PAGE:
ABOUT THE PERFORMANCE:
Sunday, November 17 | 6pm - 9pm
ABOUT THE COLLABORATION:
The Feed Me Weird Things collaboration is a series of online visual “mixtapes” created in response to a series of music performances. Each mixtape (or group of art) is culled from the permanent collections of the University of Iowa Stanley Museum of Art and paired with short essays. These essays and images provide an avenue for exploring overlaps between the aesthetic sensibilities of visual and sonic artforms.
A central endeavor of art exhibitions and concert series alike is to introduce audiences to new ideas, or novel combinations and juxtapositions of old ideas. Musical curator Chris Wiersema (Mission Creek Festival) and visual curator Vero Rose Smith (Stanley Museum of Art) are united in their effort to carve out cavities for interesting conversations and cross-disciplinary connections. What is music? What is art? Where are the spaces between, and the intersections? What does it mean to listen and see deeply? The curators hold in common a belief that learning to listen and see with depth and empathy should not be limited to those able to receive specialized training. Sharing time, and attention, and physical proximity with others can create a natural empathy despite differences in personal identities and cultures.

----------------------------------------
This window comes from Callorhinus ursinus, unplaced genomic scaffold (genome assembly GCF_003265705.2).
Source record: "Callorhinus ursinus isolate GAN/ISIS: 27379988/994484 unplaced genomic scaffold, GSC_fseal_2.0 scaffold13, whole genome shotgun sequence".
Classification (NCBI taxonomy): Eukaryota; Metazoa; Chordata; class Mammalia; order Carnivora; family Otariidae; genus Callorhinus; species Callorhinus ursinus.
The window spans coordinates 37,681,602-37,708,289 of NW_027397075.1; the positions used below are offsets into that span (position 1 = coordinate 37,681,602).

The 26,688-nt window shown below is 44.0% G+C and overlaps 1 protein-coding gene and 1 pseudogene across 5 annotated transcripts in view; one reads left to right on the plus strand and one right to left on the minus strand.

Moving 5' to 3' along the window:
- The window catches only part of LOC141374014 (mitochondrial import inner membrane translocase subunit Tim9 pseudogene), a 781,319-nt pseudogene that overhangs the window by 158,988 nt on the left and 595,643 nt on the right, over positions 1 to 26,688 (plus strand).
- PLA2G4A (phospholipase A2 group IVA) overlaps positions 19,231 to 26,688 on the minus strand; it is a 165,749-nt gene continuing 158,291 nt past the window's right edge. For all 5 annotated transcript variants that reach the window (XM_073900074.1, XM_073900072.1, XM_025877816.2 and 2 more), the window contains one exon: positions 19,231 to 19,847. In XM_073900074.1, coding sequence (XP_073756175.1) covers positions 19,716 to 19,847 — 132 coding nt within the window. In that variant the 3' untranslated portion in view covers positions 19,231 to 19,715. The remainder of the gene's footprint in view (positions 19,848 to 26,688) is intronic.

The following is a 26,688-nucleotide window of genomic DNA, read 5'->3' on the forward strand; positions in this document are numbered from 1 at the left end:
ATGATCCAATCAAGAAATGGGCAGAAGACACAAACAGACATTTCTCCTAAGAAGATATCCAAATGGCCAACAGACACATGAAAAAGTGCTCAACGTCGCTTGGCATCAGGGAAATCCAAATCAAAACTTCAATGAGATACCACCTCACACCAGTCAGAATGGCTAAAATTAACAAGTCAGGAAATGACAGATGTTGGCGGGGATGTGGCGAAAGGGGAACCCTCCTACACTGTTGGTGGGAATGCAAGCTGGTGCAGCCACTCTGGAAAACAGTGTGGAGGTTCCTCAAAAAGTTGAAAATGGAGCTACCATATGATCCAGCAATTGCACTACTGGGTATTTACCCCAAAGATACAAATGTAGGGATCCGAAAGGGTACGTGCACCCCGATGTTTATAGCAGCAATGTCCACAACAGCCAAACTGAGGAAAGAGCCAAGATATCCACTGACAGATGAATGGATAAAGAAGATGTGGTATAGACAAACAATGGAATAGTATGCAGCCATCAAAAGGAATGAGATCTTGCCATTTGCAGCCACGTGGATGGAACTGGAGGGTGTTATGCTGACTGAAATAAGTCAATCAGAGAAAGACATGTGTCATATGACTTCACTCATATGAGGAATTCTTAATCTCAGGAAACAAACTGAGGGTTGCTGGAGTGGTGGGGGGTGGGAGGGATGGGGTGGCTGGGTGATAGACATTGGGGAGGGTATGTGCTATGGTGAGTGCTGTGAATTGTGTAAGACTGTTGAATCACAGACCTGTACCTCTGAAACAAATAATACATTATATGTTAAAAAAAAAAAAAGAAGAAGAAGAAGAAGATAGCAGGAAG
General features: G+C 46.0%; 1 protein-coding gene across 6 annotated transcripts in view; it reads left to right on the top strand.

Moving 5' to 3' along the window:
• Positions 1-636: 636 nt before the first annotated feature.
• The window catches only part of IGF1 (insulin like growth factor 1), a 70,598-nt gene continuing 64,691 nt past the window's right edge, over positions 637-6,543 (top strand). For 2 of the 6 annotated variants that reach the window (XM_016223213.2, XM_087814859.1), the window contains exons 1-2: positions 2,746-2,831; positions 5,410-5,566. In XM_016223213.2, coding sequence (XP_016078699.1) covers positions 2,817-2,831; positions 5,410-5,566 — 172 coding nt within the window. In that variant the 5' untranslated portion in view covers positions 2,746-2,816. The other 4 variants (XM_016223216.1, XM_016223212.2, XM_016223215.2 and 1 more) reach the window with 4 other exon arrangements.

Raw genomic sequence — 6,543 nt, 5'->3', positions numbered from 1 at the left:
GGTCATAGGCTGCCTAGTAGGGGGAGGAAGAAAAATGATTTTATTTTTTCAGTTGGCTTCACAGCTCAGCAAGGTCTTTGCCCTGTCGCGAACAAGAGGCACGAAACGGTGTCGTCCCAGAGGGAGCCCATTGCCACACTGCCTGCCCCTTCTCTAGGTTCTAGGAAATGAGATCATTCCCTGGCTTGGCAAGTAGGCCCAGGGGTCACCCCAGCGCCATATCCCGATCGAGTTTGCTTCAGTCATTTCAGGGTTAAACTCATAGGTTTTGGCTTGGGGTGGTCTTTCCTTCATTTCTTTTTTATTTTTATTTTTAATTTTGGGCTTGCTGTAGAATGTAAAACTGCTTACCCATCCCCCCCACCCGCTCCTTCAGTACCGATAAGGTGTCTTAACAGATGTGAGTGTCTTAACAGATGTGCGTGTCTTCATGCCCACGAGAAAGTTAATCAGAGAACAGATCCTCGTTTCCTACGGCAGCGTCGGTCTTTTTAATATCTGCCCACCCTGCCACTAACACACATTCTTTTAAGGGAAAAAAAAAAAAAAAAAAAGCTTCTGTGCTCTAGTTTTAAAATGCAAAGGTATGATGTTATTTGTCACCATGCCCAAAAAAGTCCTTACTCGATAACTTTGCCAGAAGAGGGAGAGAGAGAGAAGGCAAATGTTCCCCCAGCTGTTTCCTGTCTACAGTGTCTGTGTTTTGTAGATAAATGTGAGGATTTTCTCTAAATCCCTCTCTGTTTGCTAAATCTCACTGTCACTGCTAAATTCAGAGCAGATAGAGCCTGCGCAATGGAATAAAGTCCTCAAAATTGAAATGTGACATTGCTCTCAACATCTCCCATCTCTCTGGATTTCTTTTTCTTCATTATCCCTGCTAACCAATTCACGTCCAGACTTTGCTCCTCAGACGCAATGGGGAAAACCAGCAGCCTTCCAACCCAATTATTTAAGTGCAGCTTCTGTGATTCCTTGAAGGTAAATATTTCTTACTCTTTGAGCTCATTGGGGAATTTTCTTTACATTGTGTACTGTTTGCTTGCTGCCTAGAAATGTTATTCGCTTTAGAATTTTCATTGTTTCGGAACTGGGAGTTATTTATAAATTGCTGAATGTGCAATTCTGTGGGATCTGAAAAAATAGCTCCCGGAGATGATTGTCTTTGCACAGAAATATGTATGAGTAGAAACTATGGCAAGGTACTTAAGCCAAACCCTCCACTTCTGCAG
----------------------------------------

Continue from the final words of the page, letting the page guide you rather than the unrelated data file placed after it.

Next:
ABOUT THE PERFORMER:
Ami Dang fuses sitar, voice, and electronics to create east-meets-west, ambient/trance music. On the all-instrumental album Parted Plains, she draws inspiration from South Asian and Middle Eastern folktales, specifically, the four tragic romances of Punjab, Sohni Mahiwal, Sassi Punnun, Heer Ranjha, and Mirza Sahiba; Flora Annie Steel’s Tales of the Punjab: Folklore of India, and selected stories from One Thousand and One Nights. Galvanized by the Western interpretations of these stories, Parted Plains unfolds as a new sort of soundtrack for a yet-to-be written folktale that is neither Eastern nor Western, not traditional or contemporary–but somewhere in between.